China and India make trade gains
Published by The Straits Times, Singapore on 2004-08-09
NEW DELHI - When Mr Shao Qiwei, Vice Governor of China's Yunan Province, announced here this week that bilateral trade between his country and India would exceed US$10 billion this year - an increase of 107 percent over 2003 - there was cheering in government and business circles. There was further cheering when it came to be known that the trade gains meant that China had overtaken Japan in becoming India's biggest trading partner in the North-east Asia region.
While US$10 billion isn't an especially formidable figure - it represents less than 9 percent of India's overall annual trade of US$115 billion - the fact that Asia's two giants were in a "trade, not tirade" mode is both economically and politically significant. After all, bilateral trade between them barely a decade ago was US$338 million. And a decade before that, the figure was, unbelievably enough, zero.
That zero was more a consequence of a bitter political history than an inability to open up their markets to each other. Although India's then Prime Minister, Jawaharlal Nehru, welcomed Mao Xedong's Communist takeover of China in 1949 bilateral relations soon soured. The brutal occupation of Tibet - long an autonomous buffer between India and China - was scarcely appreciated in India, which subsequently granted asylum to the Tibetan spiritual leader, the Dalai Lama. Then in 1962, the Chinese military asserted its superiority over a surprised and ill-prepared Indian army with the seizing of several border regions, including parts of Ladakh in northeast India.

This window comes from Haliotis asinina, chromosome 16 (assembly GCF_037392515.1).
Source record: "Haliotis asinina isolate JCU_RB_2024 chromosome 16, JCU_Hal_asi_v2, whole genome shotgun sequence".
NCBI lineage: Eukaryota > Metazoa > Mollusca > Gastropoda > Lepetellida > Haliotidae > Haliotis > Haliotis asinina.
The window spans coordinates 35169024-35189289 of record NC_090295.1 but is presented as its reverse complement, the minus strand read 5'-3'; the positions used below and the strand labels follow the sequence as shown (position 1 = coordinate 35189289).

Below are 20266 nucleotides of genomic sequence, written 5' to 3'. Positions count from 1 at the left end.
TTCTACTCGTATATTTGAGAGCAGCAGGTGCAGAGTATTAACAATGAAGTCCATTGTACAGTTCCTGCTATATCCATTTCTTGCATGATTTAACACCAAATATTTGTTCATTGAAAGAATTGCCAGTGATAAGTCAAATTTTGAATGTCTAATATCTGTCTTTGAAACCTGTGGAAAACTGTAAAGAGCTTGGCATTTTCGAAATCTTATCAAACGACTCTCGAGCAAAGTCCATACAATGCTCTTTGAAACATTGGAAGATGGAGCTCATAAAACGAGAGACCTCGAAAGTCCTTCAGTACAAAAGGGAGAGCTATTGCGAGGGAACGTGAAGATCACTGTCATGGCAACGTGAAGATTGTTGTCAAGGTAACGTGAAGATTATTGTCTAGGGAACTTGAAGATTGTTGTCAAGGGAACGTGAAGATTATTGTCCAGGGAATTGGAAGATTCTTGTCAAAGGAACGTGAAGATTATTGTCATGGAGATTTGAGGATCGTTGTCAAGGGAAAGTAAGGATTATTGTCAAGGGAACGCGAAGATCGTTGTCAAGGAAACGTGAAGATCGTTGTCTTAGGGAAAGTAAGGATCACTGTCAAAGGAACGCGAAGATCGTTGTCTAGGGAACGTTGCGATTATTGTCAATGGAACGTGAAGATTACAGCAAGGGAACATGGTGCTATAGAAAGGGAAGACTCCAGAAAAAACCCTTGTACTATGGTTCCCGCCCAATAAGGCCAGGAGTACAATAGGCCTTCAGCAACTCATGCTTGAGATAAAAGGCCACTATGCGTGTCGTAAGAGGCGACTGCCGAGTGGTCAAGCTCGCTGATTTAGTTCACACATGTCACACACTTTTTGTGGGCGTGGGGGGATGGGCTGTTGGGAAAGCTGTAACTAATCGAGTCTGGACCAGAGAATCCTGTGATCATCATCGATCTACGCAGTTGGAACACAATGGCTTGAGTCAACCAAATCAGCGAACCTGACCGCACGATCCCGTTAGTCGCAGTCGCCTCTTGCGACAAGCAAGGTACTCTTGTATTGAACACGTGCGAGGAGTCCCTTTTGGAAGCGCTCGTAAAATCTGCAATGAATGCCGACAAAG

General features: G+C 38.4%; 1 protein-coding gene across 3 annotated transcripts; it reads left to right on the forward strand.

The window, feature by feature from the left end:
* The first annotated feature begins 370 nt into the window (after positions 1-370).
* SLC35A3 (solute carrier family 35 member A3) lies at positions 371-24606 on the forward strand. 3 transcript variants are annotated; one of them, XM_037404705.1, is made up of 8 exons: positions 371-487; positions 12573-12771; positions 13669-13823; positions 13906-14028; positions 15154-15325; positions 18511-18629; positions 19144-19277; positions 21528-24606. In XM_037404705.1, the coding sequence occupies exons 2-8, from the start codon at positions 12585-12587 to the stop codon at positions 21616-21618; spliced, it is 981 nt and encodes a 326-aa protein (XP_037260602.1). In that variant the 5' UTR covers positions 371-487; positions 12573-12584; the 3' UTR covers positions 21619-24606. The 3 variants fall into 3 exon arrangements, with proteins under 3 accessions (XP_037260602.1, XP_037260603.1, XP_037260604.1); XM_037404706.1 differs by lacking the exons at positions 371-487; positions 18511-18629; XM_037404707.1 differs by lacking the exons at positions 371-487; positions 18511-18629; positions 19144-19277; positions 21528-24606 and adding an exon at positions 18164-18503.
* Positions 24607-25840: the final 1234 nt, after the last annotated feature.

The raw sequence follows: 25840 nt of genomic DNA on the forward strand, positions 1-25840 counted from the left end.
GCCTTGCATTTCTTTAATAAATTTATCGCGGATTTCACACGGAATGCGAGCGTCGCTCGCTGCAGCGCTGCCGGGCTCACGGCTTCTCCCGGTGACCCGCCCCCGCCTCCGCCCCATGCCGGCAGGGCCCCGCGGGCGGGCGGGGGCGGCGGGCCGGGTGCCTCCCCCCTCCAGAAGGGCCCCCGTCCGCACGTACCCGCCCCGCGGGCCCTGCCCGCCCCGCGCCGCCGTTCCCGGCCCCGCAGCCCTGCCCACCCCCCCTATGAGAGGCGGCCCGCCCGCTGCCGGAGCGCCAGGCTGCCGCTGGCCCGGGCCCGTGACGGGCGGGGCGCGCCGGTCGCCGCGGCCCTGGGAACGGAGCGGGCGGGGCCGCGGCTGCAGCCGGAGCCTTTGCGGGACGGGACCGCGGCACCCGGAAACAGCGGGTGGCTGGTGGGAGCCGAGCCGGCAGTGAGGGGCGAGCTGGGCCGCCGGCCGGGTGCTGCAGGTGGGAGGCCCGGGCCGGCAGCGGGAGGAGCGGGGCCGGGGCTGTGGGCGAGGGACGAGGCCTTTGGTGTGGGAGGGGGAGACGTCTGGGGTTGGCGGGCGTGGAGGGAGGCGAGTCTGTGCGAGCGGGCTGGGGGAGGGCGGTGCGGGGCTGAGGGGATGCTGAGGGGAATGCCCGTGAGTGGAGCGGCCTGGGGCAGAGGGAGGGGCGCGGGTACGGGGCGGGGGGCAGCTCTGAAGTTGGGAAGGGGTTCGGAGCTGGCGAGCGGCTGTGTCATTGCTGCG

The military humiliation devastated Nehru, who had never thought that the Chinese would actually dispatch troops into India. Within two years, India's first prime minister was dead; the medical cause was a stroke, although Nehru's daughter, Indira Gandhi - who was to become prime minister herself later - often said that he died of a broken heart.
But all this is history, and when Vice Governor Shao visited India this week with 100 other Chinese officials and businessmen, nobody referred to the turbulent past.
Rather, the talk was about how India and China - the world's two most populous countries, with 1.1 billion and 1.3 billion people respectively - could construct an economic bloc to rival the European Union. The talk was also how each could draw on the other's strengths - China acquiring software acumen, textiles and consumer durables from India, the latter importing more electrical goods, nuclear technology and mineral products from China. Mr Shao pointed out that India had a timely opportunity to grab a piece of China's US$7 billion software sector.
The talk was about how, in purchasing power parity, India had already become the world's fourth biggest economy, after the United States, China and Japan.
Officials at the influential Confederation of Indian Industries were even emboldened to say that China could one day become India's biggest trading partner, outstripping the current leaders, the United States, Mauritius and Singapore. Privately, they rued the fact that China's trade with Russia was seven times greater than with India, whose economy - the current GDP is US$660 billion - is three times that off Russia.